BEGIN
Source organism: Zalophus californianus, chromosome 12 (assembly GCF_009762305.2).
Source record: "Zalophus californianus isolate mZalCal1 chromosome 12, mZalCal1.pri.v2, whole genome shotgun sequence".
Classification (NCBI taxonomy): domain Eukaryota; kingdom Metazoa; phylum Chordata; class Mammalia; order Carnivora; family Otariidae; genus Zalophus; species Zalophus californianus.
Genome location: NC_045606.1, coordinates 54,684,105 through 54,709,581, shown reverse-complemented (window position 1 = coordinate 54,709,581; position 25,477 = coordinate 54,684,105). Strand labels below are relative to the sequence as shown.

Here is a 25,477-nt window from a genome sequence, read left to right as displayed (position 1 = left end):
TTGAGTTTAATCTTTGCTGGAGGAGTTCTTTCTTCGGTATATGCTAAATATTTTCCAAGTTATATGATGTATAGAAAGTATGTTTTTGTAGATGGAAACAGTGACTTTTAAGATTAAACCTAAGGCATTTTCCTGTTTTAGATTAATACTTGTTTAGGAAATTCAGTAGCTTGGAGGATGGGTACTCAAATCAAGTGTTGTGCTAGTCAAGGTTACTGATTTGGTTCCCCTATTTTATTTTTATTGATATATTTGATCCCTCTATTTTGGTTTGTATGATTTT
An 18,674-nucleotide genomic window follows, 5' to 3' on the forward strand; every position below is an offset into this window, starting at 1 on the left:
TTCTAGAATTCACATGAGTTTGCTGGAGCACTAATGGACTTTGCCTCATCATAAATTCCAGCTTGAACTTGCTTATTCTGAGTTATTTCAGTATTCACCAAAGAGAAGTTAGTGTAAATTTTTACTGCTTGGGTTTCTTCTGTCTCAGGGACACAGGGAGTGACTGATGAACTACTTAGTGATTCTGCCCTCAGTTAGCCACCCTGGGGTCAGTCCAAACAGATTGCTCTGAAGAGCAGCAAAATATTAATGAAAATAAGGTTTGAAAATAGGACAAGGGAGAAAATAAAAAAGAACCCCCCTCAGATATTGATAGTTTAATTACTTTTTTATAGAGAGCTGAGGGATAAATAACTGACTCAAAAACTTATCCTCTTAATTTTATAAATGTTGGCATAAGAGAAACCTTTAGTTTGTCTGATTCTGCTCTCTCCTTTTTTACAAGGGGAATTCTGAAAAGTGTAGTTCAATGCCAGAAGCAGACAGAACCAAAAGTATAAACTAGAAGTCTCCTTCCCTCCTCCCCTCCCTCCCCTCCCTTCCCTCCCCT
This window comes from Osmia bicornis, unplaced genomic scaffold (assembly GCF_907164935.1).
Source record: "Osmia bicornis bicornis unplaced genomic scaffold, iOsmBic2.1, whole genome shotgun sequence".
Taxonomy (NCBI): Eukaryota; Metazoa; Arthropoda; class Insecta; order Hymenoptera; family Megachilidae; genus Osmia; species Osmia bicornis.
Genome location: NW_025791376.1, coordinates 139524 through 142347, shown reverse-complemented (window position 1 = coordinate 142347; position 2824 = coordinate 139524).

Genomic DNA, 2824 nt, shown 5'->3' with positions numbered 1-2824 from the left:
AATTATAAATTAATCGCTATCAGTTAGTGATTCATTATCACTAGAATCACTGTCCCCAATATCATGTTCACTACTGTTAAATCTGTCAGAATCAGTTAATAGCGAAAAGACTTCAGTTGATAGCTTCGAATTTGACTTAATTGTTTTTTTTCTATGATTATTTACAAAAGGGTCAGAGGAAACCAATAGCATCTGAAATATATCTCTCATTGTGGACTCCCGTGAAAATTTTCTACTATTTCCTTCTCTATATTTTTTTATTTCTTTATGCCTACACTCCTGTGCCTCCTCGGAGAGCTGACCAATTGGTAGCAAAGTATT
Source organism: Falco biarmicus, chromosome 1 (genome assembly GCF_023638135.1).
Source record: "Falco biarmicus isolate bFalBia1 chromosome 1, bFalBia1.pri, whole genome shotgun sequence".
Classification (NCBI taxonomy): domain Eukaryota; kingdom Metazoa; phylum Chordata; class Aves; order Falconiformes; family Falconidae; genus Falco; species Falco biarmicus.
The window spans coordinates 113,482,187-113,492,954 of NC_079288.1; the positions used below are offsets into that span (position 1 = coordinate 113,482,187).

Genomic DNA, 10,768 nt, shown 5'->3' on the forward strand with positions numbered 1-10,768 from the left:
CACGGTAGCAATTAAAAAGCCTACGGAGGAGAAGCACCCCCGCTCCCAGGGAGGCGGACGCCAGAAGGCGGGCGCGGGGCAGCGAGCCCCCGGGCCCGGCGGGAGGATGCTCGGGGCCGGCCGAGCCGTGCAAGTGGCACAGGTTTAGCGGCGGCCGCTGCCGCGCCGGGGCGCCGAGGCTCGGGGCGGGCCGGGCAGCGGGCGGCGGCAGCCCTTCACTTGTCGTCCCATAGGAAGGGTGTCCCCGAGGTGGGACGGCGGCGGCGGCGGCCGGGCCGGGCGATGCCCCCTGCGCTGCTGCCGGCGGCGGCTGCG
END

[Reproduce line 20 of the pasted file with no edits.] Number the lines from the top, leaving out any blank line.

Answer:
CACGGTAGCAATTAAAAAGCCTACGGAGGAGAAGCACCCCCGCTCCCAGGGAGGCGGACGCCAGAAGGCGGGCGCGGGGCAGCGAGCCCCCGGGCCCGGCGGGAGGATGCTCGGGGCCGGCCGAGCCGTGCAAGTGGCACAGGTTTAGCGGCGGCCGCTGCCGCGCCGGGGCGCCGAGGCTCGGGGCGGGCCGGGCAGCGGGCGGCGGCAGCCCTTCACTTGTCGTCCCATAGGAAGGGTGTCCCCGAGGTGGGACGGCGGCGGCGGCGGCCGGGCCGGGCGATGCCCCCTGCGCTGCTGCCGGCGGCGGCTGCG